The End We Start From by Megan Hunter

The End We Start From is a ‘cli-fi’ novel, set in Britain as flood waters close over London, and written from the perspective of a woman who has just given birth to her first child. Most parents will concede that the first year of parenthood is the hardest year of one’s life, its balm being…

Kurt Cobain: 25 years on

It’s hard to believe that it was twenty five years ago that I ran out of my parents’ bedroom crying melodramatically that ‘Kurt Cobain’s dead!!!’ after emergency tele-communications from a school friend on a Spring Sunday morning (oh for the days pre-internet/mobile phones, when such shattering news could be delivered so personally).  At 13, my tribute…

The Wake by Paul Kingsnorth

In 21st century England, 70% of the land is still owned by less than 1% of the population; the second most unequal rate of land ownership on the planet, after Brazil.  It is questionable whether this would  be the case had the Normans not concentrated all of it in the hands of the King and…

Armistice 2018: Beyond the Glass by Antonia White (1954)

Set in the twenties and the last in the ‘Frost in May’ series, Antonia White’s semi-autobiographical account of a young woman’s descent into madness after an intense love affair with a soldier too swiftly follows a failed marriage includes the following haunting scene appropriate for this poignant Sunday. During High Mass, requiem is being sung…

Fried Green Tomatoes At The Whistle Stop Cafe by Fannie Flagg

I began reading Fried Green Tomatoes At The Whistle Stop Cafe with low expectations. Can a woman who voluntarily renames herself Fannie Flagg be trusted to write a great work of literature? Can a book which inspires a film starring Chris O’Donnell be anything other than pure schmaltz? I won’t fannie about (sorry). Yes, Fried…

The Blunders of Our Governments by Anthony King & Ivor Crewe

A significant proportion of maternity leave involves navigating Rufus’s perilous bowel activities –  flying poos*, ‘poonamis’, and good old-fashioned leakage – and, although prompting Conradian cries of  ‘L’horreur! L’horreur!’ and constant fear of having undetected baby poo about my person, I optimistically maintain that such vicissitudes keep me limber for a return to Her Majesty’s…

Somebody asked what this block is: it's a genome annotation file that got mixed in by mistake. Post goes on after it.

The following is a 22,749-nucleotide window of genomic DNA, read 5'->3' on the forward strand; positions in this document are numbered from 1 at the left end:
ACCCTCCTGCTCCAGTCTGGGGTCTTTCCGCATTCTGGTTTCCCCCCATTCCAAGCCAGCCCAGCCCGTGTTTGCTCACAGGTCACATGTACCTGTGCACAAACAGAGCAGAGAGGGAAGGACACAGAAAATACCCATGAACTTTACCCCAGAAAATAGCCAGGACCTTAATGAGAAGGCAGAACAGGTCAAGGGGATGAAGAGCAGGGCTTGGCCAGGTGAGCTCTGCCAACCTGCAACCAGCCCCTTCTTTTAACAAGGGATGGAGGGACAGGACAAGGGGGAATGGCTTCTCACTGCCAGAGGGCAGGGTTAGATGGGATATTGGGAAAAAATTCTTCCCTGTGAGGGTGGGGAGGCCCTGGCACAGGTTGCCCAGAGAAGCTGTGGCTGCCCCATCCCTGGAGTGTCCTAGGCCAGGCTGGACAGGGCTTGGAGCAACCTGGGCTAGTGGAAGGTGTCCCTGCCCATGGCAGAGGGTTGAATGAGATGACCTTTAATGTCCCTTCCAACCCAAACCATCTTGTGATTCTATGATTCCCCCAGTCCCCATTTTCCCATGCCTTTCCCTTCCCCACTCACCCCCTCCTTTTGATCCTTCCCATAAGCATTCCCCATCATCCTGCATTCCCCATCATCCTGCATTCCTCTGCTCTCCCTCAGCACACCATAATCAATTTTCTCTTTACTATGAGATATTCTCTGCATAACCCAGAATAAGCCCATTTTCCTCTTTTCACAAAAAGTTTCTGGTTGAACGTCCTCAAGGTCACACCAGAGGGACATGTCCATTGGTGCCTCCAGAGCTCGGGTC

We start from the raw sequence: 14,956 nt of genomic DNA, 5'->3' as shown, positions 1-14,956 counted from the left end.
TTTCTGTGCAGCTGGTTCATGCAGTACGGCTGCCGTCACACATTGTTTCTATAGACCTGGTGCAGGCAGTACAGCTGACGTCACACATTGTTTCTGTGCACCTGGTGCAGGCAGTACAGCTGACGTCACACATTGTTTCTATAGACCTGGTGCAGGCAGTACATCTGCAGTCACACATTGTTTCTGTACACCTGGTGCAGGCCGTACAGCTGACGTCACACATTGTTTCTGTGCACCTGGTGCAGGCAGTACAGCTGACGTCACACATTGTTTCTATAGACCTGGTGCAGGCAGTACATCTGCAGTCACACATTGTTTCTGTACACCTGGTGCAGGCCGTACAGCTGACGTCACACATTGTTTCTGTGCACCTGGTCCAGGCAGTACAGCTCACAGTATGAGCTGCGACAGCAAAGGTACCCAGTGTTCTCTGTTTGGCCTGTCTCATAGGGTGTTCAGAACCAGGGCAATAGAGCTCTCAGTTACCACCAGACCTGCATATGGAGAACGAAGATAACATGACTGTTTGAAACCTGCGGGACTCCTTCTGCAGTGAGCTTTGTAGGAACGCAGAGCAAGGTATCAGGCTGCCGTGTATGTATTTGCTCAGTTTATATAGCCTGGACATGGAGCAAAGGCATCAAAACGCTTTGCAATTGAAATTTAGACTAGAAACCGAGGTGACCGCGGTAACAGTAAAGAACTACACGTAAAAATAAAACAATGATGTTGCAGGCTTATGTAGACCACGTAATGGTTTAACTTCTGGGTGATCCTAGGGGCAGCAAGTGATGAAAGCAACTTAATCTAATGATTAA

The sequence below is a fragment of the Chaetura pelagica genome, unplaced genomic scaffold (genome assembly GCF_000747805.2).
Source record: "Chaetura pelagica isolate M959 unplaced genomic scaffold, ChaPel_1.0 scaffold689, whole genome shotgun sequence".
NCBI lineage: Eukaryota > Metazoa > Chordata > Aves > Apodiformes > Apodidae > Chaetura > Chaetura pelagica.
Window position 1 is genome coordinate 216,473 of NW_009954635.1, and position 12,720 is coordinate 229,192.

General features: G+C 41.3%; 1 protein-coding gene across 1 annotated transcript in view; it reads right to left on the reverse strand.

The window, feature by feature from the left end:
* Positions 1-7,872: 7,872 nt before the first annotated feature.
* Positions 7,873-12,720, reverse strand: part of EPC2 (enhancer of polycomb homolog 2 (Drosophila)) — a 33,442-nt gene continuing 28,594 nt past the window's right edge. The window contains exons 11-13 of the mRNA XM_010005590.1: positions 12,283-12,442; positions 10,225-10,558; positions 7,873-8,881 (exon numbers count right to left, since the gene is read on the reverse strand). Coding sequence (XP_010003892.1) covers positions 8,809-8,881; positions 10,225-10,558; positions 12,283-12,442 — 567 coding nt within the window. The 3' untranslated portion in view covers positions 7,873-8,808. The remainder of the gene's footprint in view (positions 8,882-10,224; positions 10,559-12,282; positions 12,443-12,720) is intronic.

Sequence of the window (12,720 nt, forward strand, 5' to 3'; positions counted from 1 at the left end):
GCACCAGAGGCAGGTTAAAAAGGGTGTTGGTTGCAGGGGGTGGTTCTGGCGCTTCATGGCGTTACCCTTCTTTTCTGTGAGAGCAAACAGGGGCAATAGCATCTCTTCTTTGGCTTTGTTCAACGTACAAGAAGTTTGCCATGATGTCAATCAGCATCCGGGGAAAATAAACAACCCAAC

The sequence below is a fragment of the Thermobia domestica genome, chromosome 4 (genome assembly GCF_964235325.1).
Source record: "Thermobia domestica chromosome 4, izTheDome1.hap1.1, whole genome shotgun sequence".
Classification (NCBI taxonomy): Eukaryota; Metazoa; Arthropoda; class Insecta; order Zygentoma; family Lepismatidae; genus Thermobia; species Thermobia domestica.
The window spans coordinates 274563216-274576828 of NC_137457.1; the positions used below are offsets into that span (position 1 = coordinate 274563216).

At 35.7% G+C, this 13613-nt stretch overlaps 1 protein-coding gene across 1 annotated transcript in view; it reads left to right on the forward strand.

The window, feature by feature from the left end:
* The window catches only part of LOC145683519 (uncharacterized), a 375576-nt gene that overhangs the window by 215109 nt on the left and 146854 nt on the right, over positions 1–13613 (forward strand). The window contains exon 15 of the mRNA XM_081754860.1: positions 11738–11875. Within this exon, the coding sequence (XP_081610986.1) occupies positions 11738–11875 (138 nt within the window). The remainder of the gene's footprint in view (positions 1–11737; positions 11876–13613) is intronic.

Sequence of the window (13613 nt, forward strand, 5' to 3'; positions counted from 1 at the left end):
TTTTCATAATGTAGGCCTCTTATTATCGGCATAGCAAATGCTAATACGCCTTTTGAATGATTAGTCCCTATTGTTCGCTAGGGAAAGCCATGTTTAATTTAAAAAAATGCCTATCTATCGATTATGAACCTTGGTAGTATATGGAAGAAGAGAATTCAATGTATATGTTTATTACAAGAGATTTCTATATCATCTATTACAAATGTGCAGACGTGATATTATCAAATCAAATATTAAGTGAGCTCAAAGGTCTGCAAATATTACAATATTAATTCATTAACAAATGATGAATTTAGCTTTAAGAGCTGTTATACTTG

Mothers and Shadows by Marta Traba (1981)

Mothers and Shadows centres on a group of women involved in the movement to quash civil-military dictatorships in Latin America’s Southern Cone (Argentina, Chile and Uruguay) during the 1970s/80s. Traba – who died in a plane crash alongside her husband and other prominent Latin America authors in 1983 – opens her tale with a meeting between…

Celebrating International Women’s Day 2018!

Following our posts to celebrate International Women’s Day in 2016 and 2017, we’re back again for #IWD2018 with a bounty of books to explore woman’s place in the world. Set in Rosenau, an isolated alpine farming community in Austria, Homestead by Rosina Lippi begins with a mysterious love letter – its intended recipient potentially being…

Little Boy Lost by Marghanita Laski (1949)

Little Boy Lost is the tale of an Englishman’s search for his 5-year-old-son in post-WW2 France, by the excellently-named but almost-forgotten English journalist and novelist Marghanita Laski, who died 30 years ago this week. At its core is the gripping mystery of what happened to poet and intellectual Hilary Wainwright’s son after his Resistance wife disappeared…

The Epic of Gilgamesh (c. 2100 BC)

The Epic of Gilgamesh is considered by many to be the earliest surviving work of ‘great’ literature. Even if the very readable tale of the King of Uruk’s search to the ends of the earth for greatness and eternal life is not quite your bag, the survival, discovery, and translation of the four-thousand-year-old clay tablets…

Two Serious Ladies by Jane Bowles (1943)

To inspire us this New Year’s Day, the very surreal tale of two genteel women who go off the rails in spectacular fashion. New Year’s Eve carries high expectations. On those rare occasions when one does not struggle home on a crowded night bus thinking ‘why the hot damn did I not stay in with…